News / Canada

Drones in 2015: No longer just pies in the sky

For part two on Metro's drone feature, tackling police use of drones in Canada click here.

Eight years ago, Dave Kroetsch couldn’t find a buyer for his drones.

The CEO and president of Waterloo, Ont.-based Aeryon Labs went door-to-door, pitching to police officers, power inspection companies, surveyors and more, but no one had any idea how drones could help their business.

“When we started this in 2007, no one even knew what a drone was,” Kroetsch says. Drones had been used by the military, he notes, and some universities were doing experiments with them, but the average person hadn’t heard of the new technology.

Fast forward to 2015, and drones are becoming an inevitable part of our lives. In recent years, as the technology has developed and prices dropped, drones have become far more commonplace and are as varied as the applications they’re used for: from toy drones for hobbyists to commercial drones used in farming.

Aeryon’s heavy-duty drones are now used for industrial use. They have military applications, such as tactical awareness and surveillance, but are also used in public-safety initiatives, such as fire management, crowd control and search-and-rescue missions; and large-scale commercial applications, including pipeline monitoring and precision agriculture.

A drone on a budget

Stewart Baillie, chairman of Unmanned Systems Canada (USC), anon-profit organization promoting the drone industry, says interest in drones has grown in the past decade partly due to increasing affordability.

Twelve years ago, when USC first started out, people were talking about drones for purely military purposes, Baillie says.

“The technology was very expensive and very difficult to use,” he says, noting the regulations at the time were also difficult to navigate.

Battery, camera and GPS technology, as well as the smartphone revolution, “have come together at a great time,” Kroetsch says.

A simple Phantom toy drone from DaJiang Innovations (DJI) costs around $1,000. A Parrot drone, used primarily for recreational purposes, retails for about half of that.

Transport Canada, the government agency tasked with promoting a secure transportation environment, is also helping commercial drones get in the air. To keep the skies safe, it’s working to ensure drone operators steer clear of commercial airplanes.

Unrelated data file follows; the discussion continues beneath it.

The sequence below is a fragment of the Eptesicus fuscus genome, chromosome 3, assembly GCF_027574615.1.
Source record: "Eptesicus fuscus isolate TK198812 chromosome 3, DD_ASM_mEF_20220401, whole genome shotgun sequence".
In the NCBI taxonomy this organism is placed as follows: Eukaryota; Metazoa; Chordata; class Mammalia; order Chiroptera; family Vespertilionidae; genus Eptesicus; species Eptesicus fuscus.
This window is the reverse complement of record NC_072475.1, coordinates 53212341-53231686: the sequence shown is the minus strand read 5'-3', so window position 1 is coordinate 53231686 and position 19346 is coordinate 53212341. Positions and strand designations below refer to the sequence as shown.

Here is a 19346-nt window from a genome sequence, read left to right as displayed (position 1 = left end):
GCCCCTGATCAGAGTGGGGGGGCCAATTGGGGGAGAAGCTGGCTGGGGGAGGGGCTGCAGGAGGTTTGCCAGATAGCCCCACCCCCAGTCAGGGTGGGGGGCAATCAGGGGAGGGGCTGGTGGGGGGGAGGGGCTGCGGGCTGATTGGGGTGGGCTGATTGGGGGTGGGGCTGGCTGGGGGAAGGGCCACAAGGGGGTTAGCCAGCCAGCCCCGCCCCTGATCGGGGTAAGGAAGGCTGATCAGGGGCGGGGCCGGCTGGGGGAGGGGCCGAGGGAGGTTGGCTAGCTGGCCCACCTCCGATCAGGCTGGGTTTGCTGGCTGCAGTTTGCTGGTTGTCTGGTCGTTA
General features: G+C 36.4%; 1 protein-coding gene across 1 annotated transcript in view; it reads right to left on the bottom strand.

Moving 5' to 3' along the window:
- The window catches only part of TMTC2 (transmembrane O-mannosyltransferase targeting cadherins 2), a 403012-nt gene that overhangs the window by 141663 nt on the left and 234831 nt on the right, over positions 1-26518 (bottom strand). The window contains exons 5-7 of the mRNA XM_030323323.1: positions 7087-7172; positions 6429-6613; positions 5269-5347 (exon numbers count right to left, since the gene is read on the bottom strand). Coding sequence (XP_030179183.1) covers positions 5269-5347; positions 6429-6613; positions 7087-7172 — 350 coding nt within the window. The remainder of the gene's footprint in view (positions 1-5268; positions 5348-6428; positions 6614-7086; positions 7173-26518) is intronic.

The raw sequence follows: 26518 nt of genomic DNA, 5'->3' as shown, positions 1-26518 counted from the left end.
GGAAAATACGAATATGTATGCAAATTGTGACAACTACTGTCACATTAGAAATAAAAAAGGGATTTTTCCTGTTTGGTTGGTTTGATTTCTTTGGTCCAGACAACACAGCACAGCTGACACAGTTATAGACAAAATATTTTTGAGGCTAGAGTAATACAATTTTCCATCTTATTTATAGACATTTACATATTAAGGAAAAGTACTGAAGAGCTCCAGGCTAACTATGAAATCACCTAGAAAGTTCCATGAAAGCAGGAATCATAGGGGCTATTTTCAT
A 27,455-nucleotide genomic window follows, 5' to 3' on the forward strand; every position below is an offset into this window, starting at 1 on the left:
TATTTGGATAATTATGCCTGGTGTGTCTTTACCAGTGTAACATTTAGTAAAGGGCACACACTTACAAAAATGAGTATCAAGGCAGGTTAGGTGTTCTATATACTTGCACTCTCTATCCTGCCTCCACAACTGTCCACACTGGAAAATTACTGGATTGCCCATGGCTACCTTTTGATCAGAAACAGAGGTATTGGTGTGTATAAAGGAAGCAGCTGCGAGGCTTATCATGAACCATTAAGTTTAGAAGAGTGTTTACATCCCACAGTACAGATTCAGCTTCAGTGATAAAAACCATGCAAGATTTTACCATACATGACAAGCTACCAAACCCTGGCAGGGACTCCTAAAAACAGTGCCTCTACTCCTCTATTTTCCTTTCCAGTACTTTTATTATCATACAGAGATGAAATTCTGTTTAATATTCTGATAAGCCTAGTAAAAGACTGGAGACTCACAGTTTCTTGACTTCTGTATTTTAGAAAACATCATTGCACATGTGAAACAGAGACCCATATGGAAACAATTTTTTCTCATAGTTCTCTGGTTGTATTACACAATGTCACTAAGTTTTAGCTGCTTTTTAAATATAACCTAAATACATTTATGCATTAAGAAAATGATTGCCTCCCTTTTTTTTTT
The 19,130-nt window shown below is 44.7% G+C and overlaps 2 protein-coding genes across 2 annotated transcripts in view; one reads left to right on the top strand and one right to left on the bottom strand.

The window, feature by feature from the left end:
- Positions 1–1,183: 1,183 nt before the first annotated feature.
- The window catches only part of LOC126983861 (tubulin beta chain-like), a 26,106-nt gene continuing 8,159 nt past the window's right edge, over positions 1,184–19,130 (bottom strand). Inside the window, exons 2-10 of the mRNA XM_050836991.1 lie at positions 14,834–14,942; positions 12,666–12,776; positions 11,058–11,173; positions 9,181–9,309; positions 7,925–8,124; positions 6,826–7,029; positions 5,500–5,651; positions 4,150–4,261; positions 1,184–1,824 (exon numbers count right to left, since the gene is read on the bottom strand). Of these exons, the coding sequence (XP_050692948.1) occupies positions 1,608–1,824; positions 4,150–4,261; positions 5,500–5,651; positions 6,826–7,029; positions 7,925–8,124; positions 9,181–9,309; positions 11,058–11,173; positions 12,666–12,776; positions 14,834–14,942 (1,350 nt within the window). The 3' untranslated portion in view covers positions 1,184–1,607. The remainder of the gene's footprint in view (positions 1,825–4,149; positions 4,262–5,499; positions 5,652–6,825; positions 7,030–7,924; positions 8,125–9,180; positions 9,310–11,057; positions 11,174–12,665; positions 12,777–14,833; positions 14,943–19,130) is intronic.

To this end, Transport Canada authorities have differentiated between model aircraft, which don’t need to be regulated, and Unmanned Aerial Vehicles (UAVs) or commercial drones. A model aircraft is characterized as being under 35 kilograms and used solely for hobby purposes, explains spokeswoman Roxane Marchand.

In order fly commercially, operators must apply for a Special Flight Operation Certificate (SFOC), detailing their safety and security plans, and have their drone insured.

In 2010, Transport Canada established a UAV Working Group, which includes key members of the industry, to create a new regulatory framework to ensure drone operators are trained and that the drones meet safety standards.

In 2010, the agency issued just 66 SFOCs to individuals or businesses seeking to operate drones commercially. As of Sept. 15 of last year, Transport Canada had issued 1,020 such certificates.

Ideas no longer pies in the sky

When it comes to uses for commercial drones today, the sky is literally the limit.

Retail giants such as Amazon are seeking approval in the United States to initiate outdoor research into drone delivery systems.

Their program, titled Prime Air, has an ambitious goal: getting a package into customers’ hands in 30 minutes or less using drones.

“One day, seeing Prime Air vehicles will be as normal as seeing mail trucks on the road,” Amazon touts on its website.

In Canada, businesses are getting just as creative:

McCain Foods has a drone equipped with cameras that capture a bird’s-eye view of their potato crops in New Brunswick. In a joint project with Resson Aerospace, McCain operates the drone above its fields, and Resson takes the data and analyzes it to improve efficiency and asses crop health. The 2014 season was their second using a drone.

In a recent Cirque du soleil performance entitled Sparked, a repairman’s lamps come to life and enter a majestic dance with him. The lamps are, in fact, computer-programmed drones. “We thought it was very interesting to divert this object and bring poetry, magic, whimsy to it,” said Welby Altidor, who was Cirque du soleil’s project lead in creating Sparked. But the real magic came from the drones’ computer programming, which synchronized all the movements, allowing for a fluid and harmonious flight.

Accuas Inc, a Salmon Arm, B.C., land-surveying company, was an early adopter, putting drones to use since 2007 to conduct aerial surveys and to map terrain. The company uses drones in a number of industries in which land surveying is necessary but difficult, including agriculture, oil-and-gas and waste management.

Kaspi Films, a small company based in the Greater Toronto Area, offers professional cinematography and photography services using drones.

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